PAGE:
Minneapolis will notify people due money from vehicle auctions.
Minneapolis officials said Friday they would start notifying people if they are owed refunds from the auction of impounded vehicles.
The change in policy came one day after the Star Tribune reported that the city had kept thousands of dollars that should have gone to the former owners after auctions.
"The information given out wasn't clear enough," said City Council Member Sandy Colvin Roy, who chairs the committee that oversees the impound lot. Colvin Roy added that a permanent fix may be a few months away, because there's nothing in the impound lot's computer system to trigger a notice to the vehicle owner if a refund is due.
So far this year just one person out of as many as 428 eligible for refunds asked for one, leaving some $149,400 unclaimed.
Colvin Roy and city spokesman Matt Laible said the city has been complying with state law, which requires that the city set aside any surplus money for 90 days but doesn't say that the former owners must be contacted. Colvin Roy said it wouldn't be productive to send out a blanket statement about the refunds, because four out of five vehicles auctioned at the lot sell for less than what the owner owes the city.
But attorney Marshall Tanick said he thinks the law requires a notification, even if it's not explicitly stated.
"They say that they're following the law. My answer to that is that they're not following it very well," said Tanick. The city has an obligation to inform people about their rights, including their right to excess funds, he said. If the letter mailed out to vehicle owners doesn't spell out that right, it could be a federal civil rights violation that would have a six-year statute of limitations, he said. Tanick said his firm is looking into the possibility of filing a class-action lawsuit.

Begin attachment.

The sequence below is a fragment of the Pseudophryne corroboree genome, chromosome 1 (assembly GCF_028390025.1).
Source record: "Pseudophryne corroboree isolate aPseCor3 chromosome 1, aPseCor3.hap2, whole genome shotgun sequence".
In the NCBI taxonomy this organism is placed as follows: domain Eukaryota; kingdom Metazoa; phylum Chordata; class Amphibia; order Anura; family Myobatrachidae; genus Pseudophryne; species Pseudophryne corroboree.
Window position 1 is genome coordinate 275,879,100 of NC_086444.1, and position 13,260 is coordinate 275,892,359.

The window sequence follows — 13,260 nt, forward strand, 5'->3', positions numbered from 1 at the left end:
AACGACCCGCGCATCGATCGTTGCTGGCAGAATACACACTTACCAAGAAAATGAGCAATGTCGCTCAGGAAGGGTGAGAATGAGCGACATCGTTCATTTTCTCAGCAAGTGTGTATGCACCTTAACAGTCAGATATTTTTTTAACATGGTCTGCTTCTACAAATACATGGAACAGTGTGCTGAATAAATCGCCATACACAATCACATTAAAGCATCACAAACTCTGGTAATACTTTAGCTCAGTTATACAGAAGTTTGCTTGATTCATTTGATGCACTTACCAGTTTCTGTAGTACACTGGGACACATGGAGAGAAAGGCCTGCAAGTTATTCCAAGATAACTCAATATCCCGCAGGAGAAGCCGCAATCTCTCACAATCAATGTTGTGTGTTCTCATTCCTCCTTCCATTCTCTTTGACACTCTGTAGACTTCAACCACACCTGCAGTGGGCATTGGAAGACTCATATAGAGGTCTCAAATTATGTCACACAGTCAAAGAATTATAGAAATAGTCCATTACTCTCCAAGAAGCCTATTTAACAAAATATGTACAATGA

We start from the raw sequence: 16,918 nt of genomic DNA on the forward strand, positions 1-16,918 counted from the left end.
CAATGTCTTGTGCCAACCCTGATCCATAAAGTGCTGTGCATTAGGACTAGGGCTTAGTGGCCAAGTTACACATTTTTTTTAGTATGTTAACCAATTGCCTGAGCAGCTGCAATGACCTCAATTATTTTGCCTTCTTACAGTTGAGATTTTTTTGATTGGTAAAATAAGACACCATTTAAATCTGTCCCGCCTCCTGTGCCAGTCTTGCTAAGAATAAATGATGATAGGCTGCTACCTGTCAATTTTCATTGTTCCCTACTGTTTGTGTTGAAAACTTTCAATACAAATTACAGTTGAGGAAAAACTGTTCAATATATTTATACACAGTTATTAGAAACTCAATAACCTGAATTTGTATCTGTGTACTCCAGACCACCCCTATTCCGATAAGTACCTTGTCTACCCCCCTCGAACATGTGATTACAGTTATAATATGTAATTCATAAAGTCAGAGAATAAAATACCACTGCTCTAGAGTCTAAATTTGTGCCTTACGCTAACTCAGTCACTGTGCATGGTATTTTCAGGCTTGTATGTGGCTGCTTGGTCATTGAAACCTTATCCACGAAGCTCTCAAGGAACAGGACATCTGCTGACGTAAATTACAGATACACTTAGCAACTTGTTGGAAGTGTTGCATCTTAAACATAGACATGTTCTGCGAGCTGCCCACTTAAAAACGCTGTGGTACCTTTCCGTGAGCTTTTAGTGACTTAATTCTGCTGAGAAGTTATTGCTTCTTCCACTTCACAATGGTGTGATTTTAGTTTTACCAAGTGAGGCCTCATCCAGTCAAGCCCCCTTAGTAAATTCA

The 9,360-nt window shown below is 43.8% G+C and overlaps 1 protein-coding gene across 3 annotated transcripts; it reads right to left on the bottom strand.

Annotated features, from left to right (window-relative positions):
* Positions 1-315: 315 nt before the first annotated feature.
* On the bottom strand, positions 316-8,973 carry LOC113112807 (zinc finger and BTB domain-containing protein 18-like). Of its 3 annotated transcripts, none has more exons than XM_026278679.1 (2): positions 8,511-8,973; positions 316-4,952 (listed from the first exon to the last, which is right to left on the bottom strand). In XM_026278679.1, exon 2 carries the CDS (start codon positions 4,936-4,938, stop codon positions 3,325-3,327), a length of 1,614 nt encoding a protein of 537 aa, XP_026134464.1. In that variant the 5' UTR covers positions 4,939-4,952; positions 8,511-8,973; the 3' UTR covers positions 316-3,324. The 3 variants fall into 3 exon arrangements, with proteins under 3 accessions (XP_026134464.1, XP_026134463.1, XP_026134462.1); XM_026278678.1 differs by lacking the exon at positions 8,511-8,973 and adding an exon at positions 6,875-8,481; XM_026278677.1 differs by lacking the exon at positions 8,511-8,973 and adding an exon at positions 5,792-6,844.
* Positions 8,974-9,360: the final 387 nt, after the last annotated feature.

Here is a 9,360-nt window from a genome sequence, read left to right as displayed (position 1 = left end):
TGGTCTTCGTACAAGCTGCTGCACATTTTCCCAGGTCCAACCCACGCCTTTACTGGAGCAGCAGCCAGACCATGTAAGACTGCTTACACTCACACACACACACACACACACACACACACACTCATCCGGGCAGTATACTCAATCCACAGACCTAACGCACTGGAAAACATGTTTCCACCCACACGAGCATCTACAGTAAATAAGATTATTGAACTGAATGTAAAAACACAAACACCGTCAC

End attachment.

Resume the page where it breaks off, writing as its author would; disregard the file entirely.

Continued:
"At a minimum it's misleading and at a maximum it's more troubling than that," he said.
Tanick was contacted by Garr White on Friday after White learned that his car, a 1972 Oldsmobile Cutlass, was sold at auction this week -- for a second time -- even as he was asking the city about it. The Minneapolis resident went last month to the impound lot to get his car back, carrying about $400 to pay for towing, storage and ticket fees. He was told the car had been auctioned just hours before he arrived.
White said he called the impound lot Thursday to claim his cash after learning he was owed money as a result of that auction. He said he was told to call back the next day because workers were busy holding the monthly vehicle auction.
When White called Friday, he learned that he was too late once again: His car had been sold at auction the day before. The bidder who bought it the month before never showed up with the money, so the car had been sitting in the lot the whole time until Thursday's auction.
This time the bidder paid. The car was gone.
White said he learned that he will get $1,736 after filling out some paperwork, becoming only the second person this year to receive money from Minneapolis for the sale of an impounded vehicle.
"I would rather have the car," he said Friday, bemoaning the fact that the car sat unclaimed for several weeks. "They never sent a letter or anything."
Matt McKinney • 612-217-1747
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